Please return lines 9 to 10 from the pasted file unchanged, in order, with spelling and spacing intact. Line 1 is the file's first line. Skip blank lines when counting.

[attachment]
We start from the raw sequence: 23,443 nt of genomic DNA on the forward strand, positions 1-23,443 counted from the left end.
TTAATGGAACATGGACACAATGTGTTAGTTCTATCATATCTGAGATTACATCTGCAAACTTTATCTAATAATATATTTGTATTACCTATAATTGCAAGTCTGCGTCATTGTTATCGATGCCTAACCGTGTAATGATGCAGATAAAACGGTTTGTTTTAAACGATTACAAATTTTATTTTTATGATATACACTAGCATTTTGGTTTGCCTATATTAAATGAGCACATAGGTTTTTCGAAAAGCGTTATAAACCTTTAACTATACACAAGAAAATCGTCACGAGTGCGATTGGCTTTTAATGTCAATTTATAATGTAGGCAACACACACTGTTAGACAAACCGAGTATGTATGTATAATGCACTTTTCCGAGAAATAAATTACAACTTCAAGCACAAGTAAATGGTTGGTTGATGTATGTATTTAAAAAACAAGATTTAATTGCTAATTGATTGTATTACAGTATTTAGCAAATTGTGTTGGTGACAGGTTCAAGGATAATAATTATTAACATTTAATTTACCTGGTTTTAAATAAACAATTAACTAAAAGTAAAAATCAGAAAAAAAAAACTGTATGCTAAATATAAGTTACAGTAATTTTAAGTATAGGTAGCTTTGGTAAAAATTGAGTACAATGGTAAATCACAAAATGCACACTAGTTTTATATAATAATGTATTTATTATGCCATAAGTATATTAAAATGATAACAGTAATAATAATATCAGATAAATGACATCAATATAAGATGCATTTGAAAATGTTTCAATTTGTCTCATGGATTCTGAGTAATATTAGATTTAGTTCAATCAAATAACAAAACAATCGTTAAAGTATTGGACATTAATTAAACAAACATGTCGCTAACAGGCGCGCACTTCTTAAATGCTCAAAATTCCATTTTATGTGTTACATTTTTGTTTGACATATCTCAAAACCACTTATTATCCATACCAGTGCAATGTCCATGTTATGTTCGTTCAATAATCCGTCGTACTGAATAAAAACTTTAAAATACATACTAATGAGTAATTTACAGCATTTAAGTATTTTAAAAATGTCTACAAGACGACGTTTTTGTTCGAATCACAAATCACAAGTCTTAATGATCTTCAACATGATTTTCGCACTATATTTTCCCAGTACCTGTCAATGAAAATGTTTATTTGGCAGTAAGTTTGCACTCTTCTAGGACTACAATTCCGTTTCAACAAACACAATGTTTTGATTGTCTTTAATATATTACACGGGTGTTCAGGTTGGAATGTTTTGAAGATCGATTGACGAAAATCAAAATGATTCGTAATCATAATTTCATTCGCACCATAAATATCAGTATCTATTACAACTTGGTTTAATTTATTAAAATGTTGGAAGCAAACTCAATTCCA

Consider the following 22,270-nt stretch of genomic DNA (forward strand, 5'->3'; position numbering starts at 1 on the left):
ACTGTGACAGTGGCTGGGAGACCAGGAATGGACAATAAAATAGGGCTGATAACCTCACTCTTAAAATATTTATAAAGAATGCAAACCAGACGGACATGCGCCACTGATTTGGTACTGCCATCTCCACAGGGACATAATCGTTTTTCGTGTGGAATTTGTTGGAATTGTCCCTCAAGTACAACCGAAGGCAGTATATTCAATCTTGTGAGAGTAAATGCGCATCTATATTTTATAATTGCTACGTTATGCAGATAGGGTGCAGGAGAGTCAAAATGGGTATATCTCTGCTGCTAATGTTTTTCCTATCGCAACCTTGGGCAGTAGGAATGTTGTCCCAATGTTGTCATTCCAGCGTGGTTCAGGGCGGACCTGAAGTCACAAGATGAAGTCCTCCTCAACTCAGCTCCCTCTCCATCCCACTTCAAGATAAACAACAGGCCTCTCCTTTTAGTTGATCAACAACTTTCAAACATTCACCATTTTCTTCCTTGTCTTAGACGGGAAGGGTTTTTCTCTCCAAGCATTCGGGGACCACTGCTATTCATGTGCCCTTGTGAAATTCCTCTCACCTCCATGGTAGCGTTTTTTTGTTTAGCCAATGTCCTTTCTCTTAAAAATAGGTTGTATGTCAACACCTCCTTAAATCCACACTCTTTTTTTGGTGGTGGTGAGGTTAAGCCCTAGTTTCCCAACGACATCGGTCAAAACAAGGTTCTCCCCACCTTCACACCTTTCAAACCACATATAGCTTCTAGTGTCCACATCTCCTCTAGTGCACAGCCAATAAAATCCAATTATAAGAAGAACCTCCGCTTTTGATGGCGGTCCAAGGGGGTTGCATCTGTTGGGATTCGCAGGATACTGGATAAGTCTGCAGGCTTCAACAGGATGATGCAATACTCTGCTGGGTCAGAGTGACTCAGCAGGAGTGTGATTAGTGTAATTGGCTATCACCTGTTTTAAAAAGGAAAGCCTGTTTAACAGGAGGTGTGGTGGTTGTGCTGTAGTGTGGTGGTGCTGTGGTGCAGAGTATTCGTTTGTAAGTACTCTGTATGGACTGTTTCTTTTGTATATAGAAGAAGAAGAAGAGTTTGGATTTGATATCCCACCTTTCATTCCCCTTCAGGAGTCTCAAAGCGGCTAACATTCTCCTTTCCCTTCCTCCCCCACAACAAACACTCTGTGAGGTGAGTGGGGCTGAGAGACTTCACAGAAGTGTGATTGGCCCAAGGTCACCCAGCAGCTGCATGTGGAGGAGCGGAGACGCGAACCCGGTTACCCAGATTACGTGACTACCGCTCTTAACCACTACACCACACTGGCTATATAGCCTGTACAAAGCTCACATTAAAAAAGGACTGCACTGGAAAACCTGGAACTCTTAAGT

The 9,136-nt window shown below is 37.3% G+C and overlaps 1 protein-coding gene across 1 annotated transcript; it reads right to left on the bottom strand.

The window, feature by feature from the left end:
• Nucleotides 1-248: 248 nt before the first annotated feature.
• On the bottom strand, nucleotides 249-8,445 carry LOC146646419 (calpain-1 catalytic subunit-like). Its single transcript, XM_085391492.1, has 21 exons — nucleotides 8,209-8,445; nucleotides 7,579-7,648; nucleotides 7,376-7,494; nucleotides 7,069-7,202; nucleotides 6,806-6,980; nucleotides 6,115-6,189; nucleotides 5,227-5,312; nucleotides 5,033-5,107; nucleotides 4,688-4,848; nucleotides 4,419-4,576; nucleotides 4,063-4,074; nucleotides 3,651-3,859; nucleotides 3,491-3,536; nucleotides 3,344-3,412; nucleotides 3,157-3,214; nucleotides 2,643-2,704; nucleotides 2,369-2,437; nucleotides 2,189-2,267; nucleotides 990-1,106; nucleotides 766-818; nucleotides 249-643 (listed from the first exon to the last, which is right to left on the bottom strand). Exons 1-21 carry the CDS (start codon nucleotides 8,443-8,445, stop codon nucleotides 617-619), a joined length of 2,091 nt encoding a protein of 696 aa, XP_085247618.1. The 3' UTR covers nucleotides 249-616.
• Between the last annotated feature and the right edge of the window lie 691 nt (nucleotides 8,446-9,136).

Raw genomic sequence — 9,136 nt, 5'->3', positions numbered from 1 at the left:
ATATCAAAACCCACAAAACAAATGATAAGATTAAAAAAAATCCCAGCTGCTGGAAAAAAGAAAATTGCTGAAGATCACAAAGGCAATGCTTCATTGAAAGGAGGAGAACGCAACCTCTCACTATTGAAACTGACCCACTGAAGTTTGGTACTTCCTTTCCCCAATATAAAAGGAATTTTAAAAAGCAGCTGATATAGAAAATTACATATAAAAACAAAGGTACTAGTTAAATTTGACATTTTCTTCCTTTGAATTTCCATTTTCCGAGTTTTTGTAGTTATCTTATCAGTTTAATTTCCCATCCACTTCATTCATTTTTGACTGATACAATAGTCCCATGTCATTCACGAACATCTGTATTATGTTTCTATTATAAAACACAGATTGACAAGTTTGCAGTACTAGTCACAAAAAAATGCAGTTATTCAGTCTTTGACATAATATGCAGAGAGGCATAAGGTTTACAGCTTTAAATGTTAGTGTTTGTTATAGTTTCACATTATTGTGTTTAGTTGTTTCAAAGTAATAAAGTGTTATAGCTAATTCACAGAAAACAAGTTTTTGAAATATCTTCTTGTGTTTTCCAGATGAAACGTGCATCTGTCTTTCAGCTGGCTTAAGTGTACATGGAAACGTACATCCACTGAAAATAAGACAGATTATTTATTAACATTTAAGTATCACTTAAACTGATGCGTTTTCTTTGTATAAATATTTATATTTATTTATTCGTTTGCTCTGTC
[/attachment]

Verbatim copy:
• Between the last annotated feature and the right edge of the window lie 691 nt (nucleotides 8,446-9,136).

Raw genomic sequence — 9,136 nt, 5'->3', positions numbered from 1 at the left: